In the wake of the Black Lives Matter march in Rye, the LGBTQ+ event on the village green and other activity detailing experiences of bias in our community and in our schools, MyRye.com will be running interviews with those who have been impacted by bias in Rye and others who are working on ways to address these inequities.
Our first interview is with Brigitte Fleitas, a 2018 Rye High School graduate.
(PHOTO: Brigitte Fleitas in high school with her boyfriend, now fiancé, George.)
Your name: Brigitte Fleitas (RHS ’18)
MyRye.com: What is your ethnicity and how else do you identify?
Fleitas: I was born in Greenwich, CT, but I am a first generation in the US. I am Uruguayan from my father’s side and Peruvian from my mother’s side.
Does Rye have a problem with bias? And in your experience, is it isolated to certain people, traditions, or institutions, or more pervasive?
Fleitas: In my experience both directly and indirectly, Rye is 100% bias against those who do not fit its mold. It is certainly projected towards the minority groups and new families/individuals present in the community. Rye has a huge problem with favoritism, having bias in favor for those with old ties with others in the community or even if a certain individual comes from a wealthy family, they are accepted and integrate well in Rye.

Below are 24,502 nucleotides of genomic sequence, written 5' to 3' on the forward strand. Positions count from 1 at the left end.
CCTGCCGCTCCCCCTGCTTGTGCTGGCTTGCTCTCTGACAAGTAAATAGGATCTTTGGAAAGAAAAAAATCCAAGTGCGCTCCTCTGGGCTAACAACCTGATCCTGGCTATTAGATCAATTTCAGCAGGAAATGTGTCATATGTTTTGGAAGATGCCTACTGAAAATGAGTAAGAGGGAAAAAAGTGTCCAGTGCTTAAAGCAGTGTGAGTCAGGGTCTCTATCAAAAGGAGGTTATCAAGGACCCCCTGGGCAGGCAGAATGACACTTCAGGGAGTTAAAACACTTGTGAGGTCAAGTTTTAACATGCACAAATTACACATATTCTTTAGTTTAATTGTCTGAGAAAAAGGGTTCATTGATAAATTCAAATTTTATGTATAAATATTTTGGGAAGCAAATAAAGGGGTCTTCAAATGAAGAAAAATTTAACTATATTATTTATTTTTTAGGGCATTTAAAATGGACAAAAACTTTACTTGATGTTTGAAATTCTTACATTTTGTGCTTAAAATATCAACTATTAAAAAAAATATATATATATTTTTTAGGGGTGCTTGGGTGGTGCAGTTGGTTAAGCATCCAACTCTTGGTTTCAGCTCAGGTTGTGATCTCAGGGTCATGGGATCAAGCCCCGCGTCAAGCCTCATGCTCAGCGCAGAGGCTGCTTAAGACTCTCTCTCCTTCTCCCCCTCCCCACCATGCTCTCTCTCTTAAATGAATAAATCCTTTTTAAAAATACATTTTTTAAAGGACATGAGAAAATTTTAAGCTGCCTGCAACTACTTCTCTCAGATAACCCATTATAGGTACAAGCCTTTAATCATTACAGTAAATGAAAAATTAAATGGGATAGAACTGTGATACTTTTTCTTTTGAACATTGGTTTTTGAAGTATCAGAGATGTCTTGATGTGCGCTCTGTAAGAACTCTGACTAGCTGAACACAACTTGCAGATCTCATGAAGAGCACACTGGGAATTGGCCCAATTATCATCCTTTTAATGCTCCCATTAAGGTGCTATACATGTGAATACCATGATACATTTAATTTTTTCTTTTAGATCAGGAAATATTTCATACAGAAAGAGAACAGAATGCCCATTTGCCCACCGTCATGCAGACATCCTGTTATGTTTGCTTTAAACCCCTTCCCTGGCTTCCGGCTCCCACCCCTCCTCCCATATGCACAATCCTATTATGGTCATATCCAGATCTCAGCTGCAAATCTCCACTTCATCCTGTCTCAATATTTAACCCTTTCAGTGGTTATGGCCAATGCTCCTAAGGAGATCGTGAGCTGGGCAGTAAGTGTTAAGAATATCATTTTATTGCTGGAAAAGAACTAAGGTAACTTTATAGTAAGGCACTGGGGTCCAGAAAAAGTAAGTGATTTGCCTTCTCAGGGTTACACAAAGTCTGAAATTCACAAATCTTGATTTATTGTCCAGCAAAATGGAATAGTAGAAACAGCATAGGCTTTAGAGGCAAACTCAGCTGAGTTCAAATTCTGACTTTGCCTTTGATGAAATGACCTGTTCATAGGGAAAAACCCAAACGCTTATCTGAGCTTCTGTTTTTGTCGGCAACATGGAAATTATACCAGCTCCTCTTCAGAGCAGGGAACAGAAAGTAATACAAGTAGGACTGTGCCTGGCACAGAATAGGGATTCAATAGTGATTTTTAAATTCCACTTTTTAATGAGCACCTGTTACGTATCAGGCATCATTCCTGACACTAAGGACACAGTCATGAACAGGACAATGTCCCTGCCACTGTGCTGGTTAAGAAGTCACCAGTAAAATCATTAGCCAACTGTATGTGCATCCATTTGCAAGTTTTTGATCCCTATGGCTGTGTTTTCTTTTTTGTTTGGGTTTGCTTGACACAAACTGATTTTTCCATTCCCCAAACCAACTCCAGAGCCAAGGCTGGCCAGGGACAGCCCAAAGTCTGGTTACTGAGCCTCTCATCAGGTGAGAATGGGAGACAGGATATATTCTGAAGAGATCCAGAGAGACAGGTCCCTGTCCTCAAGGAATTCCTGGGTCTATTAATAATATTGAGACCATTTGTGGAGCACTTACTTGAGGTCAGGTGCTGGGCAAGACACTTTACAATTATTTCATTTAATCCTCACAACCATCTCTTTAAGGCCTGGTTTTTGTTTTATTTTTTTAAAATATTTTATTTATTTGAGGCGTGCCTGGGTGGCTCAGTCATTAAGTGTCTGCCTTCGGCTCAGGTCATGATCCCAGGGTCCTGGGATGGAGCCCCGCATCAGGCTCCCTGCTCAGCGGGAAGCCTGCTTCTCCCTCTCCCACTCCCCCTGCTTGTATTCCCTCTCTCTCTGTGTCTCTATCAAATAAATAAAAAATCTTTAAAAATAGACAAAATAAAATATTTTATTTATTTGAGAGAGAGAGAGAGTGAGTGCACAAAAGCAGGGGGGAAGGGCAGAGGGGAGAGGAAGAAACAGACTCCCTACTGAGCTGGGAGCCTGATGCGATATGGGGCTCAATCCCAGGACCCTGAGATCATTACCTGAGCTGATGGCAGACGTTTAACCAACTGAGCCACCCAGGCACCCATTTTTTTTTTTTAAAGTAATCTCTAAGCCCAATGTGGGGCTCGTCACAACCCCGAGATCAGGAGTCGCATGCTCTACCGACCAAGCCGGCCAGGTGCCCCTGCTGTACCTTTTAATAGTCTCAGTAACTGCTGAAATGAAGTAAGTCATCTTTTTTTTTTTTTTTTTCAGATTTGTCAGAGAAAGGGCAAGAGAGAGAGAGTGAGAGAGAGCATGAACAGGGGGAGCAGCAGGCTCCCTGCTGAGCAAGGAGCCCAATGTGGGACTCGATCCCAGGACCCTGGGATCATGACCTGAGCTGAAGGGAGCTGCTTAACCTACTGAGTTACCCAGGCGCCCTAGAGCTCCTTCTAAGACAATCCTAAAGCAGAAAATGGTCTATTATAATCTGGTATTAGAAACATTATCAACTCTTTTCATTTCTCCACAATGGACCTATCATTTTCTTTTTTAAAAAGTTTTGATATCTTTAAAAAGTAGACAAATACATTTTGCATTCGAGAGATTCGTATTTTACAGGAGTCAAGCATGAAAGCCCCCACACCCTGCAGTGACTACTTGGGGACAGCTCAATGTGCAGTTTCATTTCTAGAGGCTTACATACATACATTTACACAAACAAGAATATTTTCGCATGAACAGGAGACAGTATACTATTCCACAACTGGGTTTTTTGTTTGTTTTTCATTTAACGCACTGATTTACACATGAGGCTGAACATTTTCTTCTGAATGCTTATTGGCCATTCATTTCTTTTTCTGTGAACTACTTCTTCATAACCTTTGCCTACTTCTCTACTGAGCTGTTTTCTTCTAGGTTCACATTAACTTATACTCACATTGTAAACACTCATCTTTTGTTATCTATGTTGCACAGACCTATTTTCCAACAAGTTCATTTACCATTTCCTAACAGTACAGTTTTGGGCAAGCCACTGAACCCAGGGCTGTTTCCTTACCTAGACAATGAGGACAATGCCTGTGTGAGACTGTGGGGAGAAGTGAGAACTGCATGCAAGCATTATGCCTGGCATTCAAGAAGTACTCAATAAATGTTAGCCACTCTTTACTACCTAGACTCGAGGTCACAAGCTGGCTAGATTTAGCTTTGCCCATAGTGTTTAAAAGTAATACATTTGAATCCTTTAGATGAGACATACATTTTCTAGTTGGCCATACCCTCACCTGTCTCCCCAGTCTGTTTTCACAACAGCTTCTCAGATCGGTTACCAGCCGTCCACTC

You moved to Rye when you were in fourth grade and attended Osborn Elementary. What was it like being one of a handful of Hispanic kids? At that age, how aware were you of your ethnicity and any related bias?
Fleitas: Coming from another town that was very diverse, it was quite a shock to be one of only a few. Of course there were some stares from my peers in class and many already had their own friend groups made up. It seemed as though my safest option was to be friends with the other Hispanic kids at Osborn. However, no one wanted to join our group or play with us when we were all together. Sometimes kids would even pick us apart, how one seemed more ghetto than the other. Some even asked if I was from Port Chester (as their demographic included a large Hispanic population). Of course being so young, there were other instances that I looked over because I was so naive and desperate to be accepted.